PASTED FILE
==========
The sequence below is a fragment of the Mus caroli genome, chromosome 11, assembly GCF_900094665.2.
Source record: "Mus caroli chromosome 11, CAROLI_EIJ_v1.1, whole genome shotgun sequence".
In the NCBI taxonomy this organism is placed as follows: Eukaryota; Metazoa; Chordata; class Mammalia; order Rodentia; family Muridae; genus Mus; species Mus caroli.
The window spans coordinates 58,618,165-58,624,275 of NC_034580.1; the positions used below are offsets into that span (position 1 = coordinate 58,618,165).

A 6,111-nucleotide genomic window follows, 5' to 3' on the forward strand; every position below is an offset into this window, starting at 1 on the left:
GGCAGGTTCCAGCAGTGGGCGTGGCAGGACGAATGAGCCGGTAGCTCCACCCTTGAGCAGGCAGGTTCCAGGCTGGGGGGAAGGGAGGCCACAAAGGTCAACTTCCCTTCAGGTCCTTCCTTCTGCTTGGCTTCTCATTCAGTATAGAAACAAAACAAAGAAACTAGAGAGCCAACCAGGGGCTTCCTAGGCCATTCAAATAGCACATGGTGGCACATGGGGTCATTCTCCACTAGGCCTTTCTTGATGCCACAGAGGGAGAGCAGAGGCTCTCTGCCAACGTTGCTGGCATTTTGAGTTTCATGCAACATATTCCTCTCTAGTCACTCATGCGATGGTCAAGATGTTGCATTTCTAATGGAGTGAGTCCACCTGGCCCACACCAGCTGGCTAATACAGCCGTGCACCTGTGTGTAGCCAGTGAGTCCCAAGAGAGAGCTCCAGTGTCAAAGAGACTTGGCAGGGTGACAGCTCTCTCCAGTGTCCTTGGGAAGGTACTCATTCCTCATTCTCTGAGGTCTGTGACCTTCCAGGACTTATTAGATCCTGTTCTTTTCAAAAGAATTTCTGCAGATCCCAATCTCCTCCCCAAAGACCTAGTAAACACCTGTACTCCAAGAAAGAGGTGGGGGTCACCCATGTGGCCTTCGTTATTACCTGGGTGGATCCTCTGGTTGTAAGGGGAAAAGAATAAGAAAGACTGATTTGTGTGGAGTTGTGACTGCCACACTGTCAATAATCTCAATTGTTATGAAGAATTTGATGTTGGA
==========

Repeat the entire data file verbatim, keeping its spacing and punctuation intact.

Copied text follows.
The sequence below is a fragment of the Mus caroli genome, chromosome 11, assembly GCF_900094665.2.
Source record: "Mus caroli chromosome 11, CAROLI_EIJ_v1.1, whole genome shotgun sequence".
In the NCBI taxonomy this organism is placed as follows: Eukaryota; Metazoa; Chordata; class Mammalia; order Rodentia; family Muridae; genus Mus; species Mus caroli.
The window spans coordinates 58,618,165-58,624,275 of NC_034580.1; the positions used below are offsets into that span (position 1 = coordinate 58,618,165).

A 6,111-nucleotide genomic window follows, 5' to 3' on the forward strand; every position below is an offset into this window, starting at 1 on the left:
GGCAGGTTCCAGCAGTGGGCGTGGCAGGACGAATGAGCCGGTAGCTCCACCCTTGAGCAGGCAGGTTCCAGGCTGGGGGGAAGGGAGGCCACAAAGGTCAACTTCCCTTCAGGTCCTTCCTTCTGCTTGGCTTCTCATTCAGTATAGAAACAAAACAAAGAAACTAGAGAGCCAACCAGGGGCTTCCTAGGCCATTCAAATAGCACATGGTGGCACATGGGGTCATTCTCCACTAGGCCTTTCTTGATGCCACAGAGGGAGAGCAGAGGCTCTCTGCCAACGTTGCTGGCATTTTGAGTTTCATGCAACATATTCCTCTCTAGTCACTCATGCGATGGTCAAGATGTTGCATTTCTAATGGAGTGAGTCCACCTGGCCCACACCAGCTGGCTAATACAGCCGTGCACCTGTGTGTAGCCAGTGAGTCCCAAGAGAGAGCTCCAGTGTCAAAGAGACTTGGCAGGGTGACAGCTCTCTCCAGTGTCCTTGGGAAGGTACTCATTCCTCATTCTCTGAGGTCTGTGACCTTCCAGGACTTATTAGATCCTGTTCTTTTCAAAAGAATTTCTGCAGATCCCAATCTCCTCCCCAAAGACCTAGTAAACACCTGTACTCCAAGAAAGAGGTGGGGGTCACCCATGTGGCCTTCGTTATTACCTGGGTGGATCCTCTGGTTGTAAGGGGAAAAGAATAAGAAAGACTGATTTGTGTGGAGTTGTGACTGCCACACTGTCAATAATCTCAATTGTTATGAAGAATTTGATGTTGGA